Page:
Stanley Kunitz (1905-2006)
Born in Worcester, Massachusetts, Kunitz attended Harvard University, receiving a B.A. degree in 1926 and an M.A. degree in English in 1927. From 1928 to 1943 he worked in publishing in New York City, after which he served two years in the United States Army’s Air Transport Command. Beginning in 1946 Kunitz taught literature at several American colleges and universities, including Bennington College, Columbia University and Yale University. Respected as an elder statement of American poetry, Kunits at age ninety five was named Poet Laureate of the United States in 2000.
Kunitz’s early work reflects the dense formalism of seventeenth century metaphysical poets. Kunitz’s early poetry collations, Intellectual Things, Passport to the War (1944) and Selected Poems, (1928- 1958), earned him a reputation as an intellectual poet. Critics have praised Kunitz’s poetry, calling him “difficult”, but approvingly. The critical reverence for Kunitz’s poetry often emphasizes the characteristic mysterious nature of his verse.
Intellectual Things (1930) was Kunitz’s first collection of poetry. In it, he insists that human intellect and passion work in unison. His second collection, Passport of the War (1944), contains many poems written during his time in the military. This work addresses a different subject, as Kunitz laments how mechanization has corrupted the human mind. The Testing-Tree (1971) marks a stylistic departure from Kunitz’s earlier work by using shorter lines, freer verse, and a looser structure. The work also moves toward accepting, rather than transcending, the physical world and human society. Kunitz’s Passing Through: The Later Poems (1995) won the 1995 National Book Award for poetry. This volume continues Kunitz’s exploration of themes of survival in a difficult world. It also examines aspects of the natural world and celebrates creativity and art as necessary to a fruitful existence. Kunitz’s later poems are noted for their increasingly autobiographical nature and their continued passionate tone toward life. Kunitz’s other works include the essay collection A Kind of Order, A Kind of Folly (1975), The Wellfleet Whale and Companion Poems (1983), and Next-to-Last Things: New Poems and Essays (1985), a celebration of rural life. He also translated works by several Russian poets, including Akhmatova, Voznesensky and Drach.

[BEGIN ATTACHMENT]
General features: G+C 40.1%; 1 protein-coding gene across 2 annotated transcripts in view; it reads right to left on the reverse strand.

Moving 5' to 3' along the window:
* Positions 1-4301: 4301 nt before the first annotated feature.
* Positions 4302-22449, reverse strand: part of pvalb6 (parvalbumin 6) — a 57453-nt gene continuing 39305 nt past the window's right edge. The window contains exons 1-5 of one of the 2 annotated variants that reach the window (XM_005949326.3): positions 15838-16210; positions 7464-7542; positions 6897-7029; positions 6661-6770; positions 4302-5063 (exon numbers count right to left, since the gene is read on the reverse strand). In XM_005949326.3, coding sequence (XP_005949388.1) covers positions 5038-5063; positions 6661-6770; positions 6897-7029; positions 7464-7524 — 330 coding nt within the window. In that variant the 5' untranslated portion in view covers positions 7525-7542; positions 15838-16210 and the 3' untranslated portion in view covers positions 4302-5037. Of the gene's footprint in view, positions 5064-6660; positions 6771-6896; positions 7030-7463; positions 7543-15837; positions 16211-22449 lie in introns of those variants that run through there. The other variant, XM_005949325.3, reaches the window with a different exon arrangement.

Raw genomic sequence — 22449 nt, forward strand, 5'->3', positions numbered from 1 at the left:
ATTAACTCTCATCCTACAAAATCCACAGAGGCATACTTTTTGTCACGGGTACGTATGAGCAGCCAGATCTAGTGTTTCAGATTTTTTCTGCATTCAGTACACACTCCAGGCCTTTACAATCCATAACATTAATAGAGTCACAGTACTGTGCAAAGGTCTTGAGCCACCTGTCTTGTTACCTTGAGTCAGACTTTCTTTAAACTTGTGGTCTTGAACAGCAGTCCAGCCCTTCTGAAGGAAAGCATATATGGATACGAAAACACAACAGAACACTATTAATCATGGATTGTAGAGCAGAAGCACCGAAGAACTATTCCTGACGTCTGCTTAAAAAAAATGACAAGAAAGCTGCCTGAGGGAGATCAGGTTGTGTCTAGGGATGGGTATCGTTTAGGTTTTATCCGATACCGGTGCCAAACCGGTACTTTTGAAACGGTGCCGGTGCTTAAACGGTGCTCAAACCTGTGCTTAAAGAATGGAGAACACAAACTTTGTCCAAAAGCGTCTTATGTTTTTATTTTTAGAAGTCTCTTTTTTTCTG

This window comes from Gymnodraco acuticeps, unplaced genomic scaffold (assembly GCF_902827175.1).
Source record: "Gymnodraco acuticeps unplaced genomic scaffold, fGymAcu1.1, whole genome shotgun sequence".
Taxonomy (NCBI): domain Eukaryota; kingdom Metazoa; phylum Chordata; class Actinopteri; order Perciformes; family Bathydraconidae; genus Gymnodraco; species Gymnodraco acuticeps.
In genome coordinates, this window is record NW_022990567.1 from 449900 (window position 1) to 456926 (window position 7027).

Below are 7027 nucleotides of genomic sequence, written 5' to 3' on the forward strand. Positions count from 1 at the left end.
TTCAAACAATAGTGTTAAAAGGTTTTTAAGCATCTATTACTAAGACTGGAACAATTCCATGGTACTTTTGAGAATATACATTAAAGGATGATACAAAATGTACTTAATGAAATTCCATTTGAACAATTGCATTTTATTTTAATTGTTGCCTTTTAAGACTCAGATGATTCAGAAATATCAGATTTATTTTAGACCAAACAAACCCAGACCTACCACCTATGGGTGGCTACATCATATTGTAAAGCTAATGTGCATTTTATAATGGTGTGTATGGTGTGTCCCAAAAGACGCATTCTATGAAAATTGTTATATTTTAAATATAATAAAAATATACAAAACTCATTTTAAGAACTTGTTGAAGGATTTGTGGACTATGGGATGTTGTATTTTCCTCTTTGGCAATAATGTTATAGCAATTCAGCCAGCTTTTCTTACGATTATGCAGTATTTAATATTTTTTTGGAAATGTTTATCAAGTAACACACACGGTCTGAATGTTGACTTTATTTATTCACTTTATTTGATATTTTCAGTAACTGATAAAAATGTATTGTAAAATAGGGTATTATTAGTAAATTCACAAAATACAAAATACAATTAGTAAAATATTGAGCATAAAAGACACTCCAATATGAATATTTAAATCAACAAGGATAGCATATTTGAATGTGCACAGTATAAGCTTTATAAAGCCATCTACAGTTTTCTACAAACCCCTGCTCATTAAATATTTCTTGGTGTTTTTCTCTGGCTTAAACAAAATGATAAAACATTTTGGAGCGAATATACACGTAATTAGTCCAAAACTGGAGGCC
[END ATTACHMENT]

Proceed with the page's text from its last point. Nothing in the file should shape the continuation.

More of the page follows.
Sharma, Kedar N. "Stanley Kunitz - Biography and Works." BachelorandMaster, 18 Nov. 2013, bachelorandmaster.com/biography/stanley-kunitz.html.